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Exposure Therapy is a cognitive behavioral therapy technique for reducing fear and anxiety responses, especially phobia. It is similar to Systematic desensitization, though it works more quickly and produces more robust results. It is also very closely related to Exposure and response prevention, a method widely used for the treatment of Obsessive-compulsive disorder. It based on the principles of habituation and cognitive dissonance.
A typical example of the use of Exposure Therapy might be the treatment of a person with a phobia of snakes. The subject experiences an extreme revulsion when they encounter a snake; this would often not be associated with any feared consequence (so they don’t think it’s going to bite them) but rather with an evaluation of it as ‘horrible’ or ‘slimy’. The sight of a snake triggers an unthinking state of arousal, which can be relieved by escaping from the situation. Such escape behavior (or, more precisely, the habit-strength of the arousal-escape connection) is thus reinforced, but it also strengthens the link between snakes and arousal (the stimulus-arousal connection). Thus, the next time a snake is encountered, the arousal response may be stronger or the stimulus may not need to be as powerful to evoke the same degree of arousal – it might be, for instance, that a photograph of a snake might have the same effect that a real snake had previously.
Exposure Therapy would consist of the client (instructed and guided by the therapist) exposing themselves to progressively stronger stimuli and thereby experiencing habituation.
How to do Exposure Therapy
Some of the rules for constructing a good program of Exposure Therapy are:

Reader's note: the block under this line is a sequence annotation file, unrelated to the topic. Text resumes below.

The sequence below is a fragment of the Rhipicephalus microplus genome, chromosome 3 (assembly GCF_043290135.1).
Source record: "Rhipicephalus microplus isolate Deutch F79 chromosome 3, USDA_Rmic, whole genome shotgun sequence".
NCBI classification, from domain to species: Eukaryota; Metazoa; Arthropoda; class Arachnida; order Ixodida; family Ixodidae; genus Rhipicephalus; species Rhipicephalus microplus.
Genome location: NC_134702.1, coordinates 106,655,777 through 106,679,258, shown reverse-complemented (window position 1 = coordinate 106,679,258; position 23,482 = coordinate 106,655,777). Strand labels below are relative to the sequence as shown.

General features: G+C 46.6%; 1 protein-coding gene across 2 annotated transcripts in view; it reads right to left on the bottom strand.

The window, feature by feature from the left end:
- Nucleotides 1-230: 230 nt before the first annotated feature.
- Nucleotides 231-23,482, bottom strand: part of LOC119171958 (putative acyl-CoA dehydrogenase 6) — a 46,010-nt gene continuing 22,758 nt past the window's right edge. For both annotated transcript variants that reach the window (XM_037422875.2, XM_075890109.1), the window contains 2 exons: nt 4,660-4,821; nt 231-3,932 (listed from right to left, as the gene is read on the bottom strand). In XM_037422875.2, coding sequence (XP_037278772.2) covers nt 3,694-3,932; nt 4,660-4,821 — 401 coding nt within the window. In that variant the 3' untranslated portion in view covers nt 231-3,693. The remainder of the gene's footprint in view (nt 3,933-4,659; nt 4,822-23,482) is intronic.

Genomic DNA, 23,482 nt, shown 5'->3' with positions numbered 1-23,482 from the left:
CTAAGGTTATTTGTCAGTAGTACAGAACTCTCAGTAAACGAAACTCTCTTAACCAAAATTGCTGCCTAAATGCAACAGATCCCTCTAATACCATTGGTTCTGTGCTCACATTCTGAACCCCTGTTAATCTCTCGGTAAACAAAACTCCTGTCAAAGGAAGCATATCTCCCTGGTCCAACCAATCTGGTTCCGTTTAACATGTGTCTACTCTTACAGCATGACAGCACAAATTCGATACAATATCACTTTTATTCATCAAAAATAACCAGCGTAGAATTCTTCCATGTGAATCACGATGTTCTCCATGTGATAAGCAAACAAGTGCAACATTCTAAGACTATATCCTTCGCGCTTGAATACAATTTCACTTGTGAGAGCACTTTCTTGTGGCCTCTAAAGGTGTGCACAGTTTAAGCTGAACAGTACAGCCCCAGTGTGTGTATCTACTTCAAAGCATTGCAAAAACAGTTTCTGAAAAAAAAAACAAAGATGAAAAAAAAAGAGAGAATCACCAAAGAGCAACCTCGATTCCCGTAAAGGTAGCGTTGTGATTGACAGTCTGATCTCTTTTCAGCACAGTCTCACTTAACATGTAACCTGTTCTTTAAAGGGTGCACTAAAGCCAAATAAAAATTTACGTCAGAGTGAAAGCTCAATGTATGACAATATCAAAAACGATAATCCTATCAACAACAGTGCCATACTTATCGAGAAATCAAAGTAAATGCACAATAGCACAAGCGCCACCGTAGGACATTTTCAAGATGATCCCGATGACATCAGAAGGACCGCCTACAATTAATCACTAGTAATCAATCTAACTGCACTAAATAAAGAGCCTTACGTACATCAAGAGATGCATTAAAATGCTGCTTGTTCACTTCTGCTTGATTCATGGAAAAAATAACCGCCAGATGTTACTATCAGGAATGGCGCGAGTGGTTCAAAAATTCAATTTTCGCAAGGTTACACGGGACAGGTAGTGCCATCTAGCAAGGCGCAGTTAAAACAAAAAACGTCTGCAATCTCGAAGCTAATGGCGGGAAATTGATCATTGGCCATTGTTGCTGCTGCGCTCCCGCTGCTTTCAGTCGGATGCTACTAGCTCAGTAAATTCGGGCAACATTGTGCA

- The subject should have a final goal which should represent non-phobic behavior. This might be (for example) to hold a large snake and rub it against their cheek for several minutes.
- They should also have in mind a series of intermediate steps such that once they have partially habituated to one step the next is close enough to it that they can readily move on. Such a sequence is called a hierarchy. It may be explicit, in the form of a list of increasingly challenging tasks, or implicit, in the form of a set of principles for escalating the exposure. The therapist will decide which of these will be more useful for the subject. (A useful way of constructing such a hierarchy is the Method of Factors.
- At every stage the subjects self-exposure should be completely voluntary - a criterion that may be derived from the theory of cognitive dissonance. One important corollary of this principle is that, at every moment, the subject must have an easy way of terminating the exposure. By choosing not to escape - and therefore practising a competing response - the subject thereby weakens the arousal-escape connection.
- The arousal experienced at any point should be the maximum that the subject is prepared to accept (this is the main difference between Exposure Therapy and Systematic desensitization). It's useful if at each stage the subject asks themselves "is there anything more I could do?" By considering which factors they can manipulate they should be able to keep moving smoothly up their hierarchy.
- Research by Marks and Rachmann[How to reference and link to summary or text] demonstrated that optimum results are obtained with daily practice lasting at least an hour; and that the daily session should be ended by allowing the level of arousal to fall off to around half its peak value. For this reason it's useful for the subject to keep a note of their arousal level on a 0-8 scale (where 0=no arousal and 8=intolerable arousal). Before this fall-off phase the level of arousal should be maintained at an uncomfortable but tolerable level.
- Marks I (1979) Exposure therapy for phobias and obsessive-compulsive disorders. Hosp Pract. Feb;14(2):101-8.
- Marks I (1981) Cure and Care of Neuroses John Wiley & Sons Inc 0-471-08808-0
- De Silva P, Rachman S. (1981) Is exposure a necessary condition for fear-reduction? Behav Res Ther. 19(3):227-32.
- De Silva P, Rachman S. (1983) Exposure and fear-reduction. Behav Res Ther. 21(2):151-2.
- Cobb J. (1983) Behaviour therapy in phobic and obsessional disorders. Psychiatr Dev. Winter;1(4):351-65
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